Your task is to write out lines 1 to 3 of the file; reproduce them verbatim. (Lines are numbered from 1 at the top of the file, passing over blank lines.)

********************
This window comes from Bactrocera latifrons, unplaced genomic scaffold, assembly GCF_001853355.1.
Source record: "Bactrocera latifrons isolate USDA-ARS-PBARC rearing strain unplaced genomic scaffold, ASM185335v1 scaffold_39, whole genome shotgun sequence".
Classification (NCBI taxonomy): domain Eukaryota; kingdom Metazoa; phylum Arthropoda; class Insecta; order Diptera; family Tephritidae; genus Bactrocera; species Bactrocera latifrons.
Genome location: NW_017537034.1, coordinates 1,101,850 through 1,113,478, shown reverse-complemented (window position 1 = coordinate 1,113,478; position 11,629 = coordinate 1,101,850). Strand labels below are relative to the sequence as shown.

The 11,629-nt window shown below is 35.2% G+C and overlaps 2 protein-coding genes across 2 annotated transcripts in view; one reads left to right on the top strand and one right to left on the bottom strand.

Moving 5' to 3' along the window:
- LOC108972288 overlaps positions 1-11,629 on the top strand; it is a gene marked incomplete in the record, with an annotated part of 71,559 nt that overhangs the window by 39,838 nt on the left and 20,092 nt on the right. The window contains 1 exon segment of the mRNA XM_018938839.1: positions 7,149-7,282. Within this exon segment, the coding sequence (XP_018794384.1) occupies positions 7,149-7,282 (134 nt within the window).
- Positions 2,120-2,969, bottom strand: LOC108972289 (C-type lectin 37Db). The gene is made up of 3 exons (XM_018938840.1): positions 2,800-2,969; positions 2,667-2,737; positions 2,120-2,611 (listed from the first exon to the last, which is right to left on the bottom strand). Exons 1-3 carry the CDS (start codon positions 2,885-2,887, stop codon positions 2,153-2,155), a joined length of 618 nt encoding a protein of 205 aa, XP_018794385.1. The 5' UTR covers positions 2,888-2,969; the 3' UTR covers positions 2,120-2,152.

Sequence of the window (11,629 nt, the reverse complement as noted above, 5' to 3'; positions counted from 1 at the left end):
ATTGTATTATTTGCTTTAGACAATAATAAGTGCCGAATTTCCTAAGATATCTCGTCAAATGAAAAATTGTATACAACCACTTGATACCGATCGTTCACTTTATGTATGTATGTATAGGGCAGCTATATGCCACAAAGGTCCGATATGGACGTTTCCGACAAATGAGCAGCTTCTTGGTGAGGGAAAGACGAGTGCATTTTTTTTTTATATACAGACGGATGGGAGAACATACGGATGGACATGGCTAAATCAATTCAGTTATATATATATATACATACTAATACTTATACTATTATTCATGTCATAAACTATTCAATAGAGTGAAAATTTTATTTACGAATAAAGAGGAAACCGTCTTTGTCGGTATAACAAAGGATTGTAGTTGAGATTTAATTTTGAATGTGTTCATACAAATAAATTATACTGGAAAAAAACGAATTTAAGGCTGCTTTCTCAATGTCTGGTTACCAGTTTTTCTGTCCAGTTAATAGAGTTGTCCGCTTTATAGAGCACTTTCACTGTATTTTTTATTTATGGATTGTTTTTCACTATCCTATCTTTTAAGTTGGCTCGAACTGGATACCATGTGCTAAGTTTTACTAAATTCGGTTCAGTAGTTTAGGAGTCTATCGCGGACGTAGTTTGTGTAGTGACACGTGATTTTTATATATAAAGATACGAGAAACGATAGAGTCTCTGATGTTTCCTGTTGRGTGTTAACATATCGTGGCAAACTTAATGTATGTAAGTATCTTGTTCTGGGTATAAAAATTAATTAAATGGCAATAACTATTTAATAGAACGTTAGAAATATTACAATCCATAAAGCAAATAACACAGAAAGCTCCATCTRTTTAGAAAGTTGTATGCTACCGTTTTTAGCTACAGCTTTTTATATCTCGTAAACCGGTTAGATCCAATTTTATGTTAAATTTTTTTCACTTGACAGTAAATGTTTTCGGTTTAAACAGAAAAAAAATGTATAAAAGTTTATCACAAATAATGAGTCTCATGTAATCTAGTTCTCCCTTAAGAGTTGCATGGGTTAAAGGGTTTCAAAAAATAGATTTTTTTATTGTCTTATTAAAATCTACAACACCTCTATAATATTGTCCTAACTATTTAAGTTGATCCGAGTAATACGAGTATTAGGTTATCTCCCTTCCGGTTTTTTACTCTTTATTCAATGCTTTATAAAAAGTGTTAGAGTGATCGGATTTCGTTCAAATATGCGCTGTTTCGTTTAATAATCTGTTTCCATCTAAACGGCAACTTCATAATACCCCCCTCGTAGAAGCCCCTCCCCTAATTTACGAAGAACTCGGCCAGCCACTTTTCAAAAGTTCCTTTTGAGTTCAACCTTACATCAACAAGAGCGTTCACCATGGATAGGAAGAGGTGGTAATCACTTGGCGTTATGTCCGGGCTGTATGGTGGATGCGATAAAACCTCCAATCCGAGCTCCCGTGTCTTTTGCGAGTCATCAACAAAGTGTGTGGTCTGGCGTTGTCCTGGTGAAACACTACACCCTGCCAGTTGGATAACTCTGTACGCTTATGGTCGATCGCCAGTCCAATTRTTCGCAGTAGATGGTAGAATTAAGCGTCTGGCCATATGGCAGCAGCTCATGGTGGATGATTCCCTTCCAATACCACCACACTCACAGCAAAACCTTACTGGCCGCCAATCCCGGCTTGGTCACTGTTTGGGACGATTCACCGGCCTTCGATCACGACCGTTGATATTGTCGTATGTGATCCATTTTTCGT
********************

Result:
This window comes from Bactrocera latifrons, unplaced genomic scaffold, assembly GCF_001853355.1.
Source record: "Bactrocera latifrons isolate USDA-ARS-PBARC rearing strain unplaced genomic scaffold, ASM185335v1 scaffold_39, whole genome shotgun sequence".
Classification (NCBI taxonomy): domain Eukaryota; kingdom Metazoa; phylum Arthropoda; class Insecta; order Diptera; family Tephritidae; genus Bactrocera; species Bactrocera latifrons.